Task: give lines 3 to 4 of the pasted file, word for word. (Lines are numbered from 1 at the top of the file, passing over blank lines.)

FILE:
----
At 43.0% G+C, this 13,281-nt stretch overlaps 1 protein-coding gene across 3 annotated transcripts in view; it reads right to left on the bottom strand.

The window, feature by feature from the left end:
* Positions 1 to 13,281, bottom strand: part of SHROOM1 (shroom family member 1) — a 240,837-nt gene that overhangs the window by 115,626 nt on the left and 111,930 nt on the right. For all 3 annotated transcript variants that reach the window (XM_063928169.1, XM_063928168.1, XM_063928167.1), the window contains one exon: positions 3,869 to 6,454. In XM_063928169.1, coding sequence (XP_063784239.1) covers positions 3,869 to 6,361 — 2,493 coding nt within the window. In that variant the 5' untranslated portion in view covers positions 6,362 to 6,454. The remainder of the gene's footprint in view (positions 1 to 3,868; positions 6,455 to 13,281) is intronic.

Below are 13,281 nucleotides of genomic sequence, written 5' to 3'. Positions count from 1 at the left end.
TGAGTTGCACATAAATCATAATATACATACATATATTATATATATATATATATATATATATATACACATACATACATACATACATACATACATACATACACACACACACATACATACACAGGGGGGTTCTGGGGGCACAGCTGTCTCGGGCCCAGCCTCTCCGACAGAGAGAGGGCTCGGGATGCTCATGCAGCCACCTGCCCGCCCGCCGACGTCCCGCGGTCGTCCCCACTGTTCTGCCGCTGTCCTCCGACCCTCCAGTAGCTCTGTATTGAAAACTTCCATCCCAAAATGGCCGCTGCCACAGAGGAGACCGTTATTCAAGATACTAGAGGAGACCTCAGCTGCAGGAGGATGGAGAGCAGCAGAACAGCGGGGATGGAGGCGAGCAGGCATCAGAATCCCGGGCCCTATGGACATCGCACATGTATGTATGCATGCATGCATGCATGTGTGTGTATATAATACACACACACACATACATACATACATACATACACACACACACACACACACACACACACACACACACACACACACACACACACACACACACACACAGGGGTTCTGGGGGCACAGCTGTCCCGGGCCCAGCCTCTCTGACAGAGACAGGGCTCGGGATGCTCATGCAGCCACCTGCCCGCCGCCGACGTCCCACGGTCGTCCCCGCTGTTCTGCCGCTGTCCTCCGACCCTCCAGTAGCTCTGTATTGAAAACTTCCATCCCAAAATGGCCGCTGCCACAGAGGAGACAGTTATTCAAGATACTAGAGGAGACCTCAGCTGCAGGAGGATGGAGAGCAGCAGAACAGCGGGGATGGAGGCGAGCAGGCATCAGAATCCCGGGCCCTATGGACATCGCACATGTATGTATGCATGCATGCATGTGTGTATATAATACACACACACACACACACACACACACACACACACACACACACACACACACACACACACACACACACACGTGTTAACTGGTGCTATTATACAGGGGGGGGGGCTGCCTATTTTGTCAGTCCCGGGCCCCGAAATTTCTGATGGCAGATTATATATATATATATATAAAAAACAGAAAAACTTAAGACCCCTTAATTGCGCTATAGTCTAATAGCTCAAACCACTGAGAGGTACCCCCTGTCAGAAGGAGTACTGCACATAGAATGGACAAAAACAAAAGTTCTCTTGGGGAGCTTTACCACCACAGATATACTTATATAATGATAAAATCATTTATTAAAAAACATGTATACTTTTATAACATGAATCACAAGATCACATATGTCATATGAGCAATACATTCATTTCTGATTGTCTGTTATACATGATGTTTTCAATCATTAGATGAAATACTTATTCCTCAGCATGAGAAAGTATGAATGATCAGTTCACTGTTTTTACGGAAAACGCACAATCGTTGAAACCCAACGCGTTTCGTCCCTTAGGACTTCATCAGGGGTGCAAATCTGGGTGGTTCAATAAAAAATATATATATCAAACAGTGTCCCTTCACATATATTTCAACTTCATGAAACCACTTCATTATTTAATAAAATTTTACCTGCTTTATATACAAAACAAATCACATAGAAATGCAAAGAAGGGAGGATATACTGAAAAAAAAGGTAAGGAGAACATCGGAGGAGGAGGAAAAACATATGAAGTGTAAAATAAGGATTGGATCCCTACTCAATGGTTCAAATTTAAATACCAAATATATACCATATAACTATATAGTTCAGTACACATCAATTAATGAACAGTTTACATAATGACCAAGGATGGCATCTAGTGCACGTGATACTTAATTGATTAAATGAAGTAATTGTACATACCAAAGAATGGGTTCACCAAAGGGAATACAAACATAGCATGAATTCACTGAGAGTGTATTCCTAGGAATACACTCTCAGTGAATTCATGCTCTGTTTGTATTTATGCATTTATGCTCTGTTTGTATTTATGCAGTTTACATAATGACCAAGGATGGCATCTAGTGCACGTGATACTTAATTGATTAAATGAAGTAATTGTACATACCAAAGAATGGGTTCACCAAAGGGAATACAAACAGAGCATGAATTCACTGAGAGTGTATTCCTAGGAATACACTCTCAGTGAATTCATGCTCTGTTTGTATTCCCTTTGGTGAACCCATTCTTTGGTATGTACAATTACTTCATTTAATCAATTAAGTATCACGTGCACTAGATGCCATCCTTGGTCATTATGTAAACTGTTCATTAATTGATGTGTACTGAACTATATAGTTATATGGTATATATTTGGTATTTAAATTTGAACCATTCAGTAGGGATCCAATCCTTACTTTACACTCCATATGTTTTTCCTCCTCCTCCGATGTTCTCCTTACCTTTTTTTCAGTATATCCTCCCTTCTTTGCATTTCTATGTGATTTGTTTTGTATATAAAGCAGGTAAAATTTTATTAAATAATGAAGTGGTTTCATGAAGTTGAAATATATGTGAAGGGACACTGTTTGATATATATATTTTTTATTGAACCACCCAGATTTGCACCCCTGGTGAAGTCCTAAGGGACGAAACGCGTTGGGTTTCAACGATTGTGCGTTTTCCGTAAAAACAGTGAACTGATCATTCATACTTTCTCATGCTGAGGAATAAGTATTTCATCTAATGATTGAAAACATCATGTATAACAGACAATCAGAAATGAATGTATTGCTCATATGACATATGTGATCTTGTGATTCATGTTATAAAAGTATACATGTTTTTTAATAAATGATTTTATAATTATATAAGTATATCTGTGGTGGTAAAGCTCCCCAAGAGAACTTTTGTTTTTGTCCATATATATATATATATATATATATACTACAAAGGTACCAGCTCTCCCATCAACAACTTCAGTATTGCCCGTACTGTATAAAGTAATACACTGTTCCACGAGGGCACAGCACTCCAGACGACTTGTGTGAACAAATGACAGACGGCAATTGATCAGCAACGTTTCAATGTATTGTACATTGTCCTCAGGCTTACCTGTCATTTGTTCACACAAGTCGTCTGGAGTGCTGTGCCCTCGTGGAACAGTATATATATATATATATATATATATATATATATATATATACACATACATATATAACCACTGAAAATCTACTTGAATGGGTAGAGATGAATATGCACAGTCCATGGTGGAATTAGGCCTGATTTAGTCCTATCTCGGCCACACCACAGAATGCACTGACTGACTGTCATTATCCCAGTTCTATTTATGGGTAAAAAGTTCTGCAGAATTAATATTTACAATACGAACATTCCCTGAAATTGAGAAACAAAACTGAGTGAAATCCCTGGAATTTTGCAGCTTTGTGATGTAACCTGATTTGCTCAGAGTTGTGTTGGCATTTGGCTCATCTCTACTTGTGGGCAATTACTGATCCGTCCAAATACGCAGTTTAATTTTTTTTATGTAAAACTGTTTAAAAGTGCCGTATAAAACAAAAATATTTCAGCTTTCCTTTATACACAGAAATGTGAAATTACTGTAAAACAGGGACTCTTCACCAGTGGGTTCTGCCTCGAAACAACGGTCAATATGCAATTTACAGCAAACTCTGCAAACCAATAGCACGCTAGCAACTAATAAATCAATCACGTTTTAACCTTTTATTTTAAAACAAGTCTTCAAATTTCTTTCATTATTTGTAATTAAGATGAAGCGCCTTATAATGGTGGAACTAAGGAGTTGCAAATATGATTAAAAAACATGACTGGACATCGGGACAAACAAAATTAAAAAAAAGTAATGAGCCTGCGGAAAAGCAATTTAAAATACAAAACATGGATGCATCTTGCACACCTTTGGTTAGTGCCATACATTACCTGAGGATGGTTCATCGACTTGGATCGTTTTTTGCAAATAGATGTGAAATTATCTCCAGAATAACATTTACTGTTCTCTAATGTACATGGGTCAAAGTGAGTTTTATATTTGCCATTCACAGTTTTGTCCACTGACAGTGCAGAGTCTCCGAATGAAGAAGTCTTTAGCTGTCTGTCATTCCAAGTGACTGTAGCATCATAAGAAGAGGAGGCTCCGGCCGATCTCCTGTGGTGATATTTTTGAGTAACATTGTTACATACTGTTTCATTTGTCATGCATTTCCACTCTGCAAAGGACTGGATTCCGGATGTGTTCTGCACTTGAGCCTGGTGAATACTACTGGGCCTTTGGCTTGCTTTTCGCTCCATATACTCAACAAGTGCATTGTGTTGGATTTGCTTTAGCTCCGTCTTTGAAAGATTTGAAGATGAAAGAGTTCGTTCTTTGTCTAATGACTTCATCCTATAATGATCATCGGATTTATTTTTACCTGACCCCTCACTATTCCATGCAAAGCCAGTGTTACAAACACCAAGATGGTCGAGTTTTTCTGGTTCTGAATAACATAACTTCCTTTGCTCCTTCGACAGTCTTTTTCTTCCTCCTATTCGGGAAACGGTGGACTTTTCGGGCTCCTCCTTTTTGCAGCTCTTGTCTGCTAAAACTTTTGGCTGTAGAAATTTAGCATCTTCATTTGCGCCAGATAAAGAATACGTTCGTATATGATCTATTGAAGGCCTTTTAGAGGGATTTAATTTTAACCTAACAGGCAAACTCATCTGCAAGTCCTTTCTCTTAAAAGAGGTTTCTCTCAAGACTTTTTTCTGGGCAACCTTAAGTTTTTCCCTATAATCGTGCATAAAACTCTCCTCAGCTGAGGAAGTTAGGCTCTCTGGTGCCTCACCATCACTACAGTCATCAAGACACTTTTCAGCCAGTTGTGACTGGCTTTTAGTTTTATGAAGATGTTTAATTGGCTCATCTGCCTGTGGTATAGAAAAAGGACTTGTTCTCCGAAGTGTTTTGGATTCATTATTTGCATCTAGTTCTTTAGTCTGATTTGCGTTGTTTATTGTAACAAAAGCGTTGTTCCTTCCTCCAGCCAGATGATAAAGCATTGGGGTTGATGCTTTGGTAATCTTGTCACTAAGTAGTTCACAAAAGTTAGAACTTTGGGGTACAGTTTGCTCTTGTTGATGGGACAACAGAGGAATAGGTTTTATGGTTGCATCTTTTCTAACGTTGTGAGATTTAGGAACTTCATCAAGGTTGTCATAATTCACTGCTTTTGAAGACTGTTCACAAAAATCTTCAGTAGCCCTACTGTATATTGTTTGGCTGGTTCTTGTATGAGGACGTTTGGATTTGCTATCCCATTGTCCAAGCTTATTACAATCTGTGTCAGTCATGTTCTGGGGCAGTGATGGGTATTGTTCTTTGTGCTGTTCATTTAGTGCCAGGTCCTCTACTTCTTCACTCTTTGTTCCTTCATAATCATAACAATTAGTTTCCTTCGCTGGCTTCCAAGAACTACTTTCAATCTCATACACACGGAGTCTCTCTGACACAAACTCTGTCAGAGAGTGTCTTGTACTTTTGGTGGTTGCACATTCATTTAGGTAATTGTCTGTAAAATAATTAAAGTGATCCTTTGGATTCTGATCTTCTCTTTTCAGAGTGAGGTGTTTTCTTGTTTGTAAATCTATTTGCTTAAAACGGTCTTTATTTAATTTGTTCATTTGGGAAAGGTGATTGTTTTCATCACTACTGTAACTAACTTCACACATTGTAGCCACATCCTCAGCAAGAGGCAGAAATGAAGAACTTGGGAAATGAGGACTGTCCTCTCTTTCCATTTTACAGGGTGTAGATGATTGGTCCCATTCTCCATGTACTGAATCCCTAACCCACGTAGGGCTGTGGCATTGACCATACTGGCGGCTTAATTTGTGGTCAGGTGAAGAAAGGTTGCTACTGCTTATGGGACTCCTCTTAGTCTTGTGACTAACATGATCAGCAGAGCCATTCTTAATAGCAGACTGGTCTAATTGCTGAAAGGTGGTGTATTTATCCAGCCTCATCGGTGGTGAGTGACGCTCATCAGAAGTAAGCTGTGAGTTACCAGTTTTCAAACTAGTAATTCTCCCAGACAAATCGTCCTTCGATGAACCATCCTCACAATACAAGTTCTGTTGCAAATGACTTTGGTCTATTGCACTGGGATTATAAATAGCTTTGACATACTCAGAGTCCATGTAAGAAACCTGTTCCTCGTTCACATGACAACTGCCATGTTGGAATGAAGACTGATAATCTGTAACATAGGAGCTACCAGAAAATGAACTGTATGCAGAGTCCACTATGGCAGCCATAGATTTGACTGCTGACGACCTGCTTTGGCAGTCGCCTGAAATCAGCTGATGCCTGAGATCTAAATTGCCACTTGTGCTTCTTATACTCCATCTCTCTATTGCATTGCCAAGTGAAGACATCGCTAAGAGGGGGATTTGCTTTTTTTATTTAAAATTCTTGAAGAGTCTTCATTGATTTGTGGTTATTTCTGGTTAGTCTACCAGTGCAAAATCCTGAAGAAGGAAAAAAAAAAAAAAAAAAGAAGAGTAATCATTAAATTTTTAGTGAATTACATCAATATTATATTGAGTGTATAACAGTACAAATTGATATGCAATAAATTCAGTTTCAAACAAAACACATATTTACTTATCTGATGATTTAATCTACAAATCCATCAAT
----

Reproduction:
* Positions 1 to 13,281, bottom strand: part of SHROOM1 (shroom family member 1) — a 240,837-nt gene that overhangs the window by 115,626 nt on the left and 111,930 nt on the right. For all 3 annotated transcript variants that reach the window (XM_063928169.1, XM_063928168.1, XM_063928167.1), the window contains one exon: positions 3,869 to 6,454. In XM_063928169.1, coding sequence (XP_063784239.1) covers positions 3,869 to 6,361 — 2,493 coding nt within the window. In that variant the 5' untranslated portion in view covers positions 6,362 to 6,454. The remainder of the gene's footprint in view (positions 1 to 3,868; positions 6,455 to 13,281) is intronic.

Below are 13,281 nucleotides of genomic sequence, written 5' to 3'. Positions count from 1 at the left end.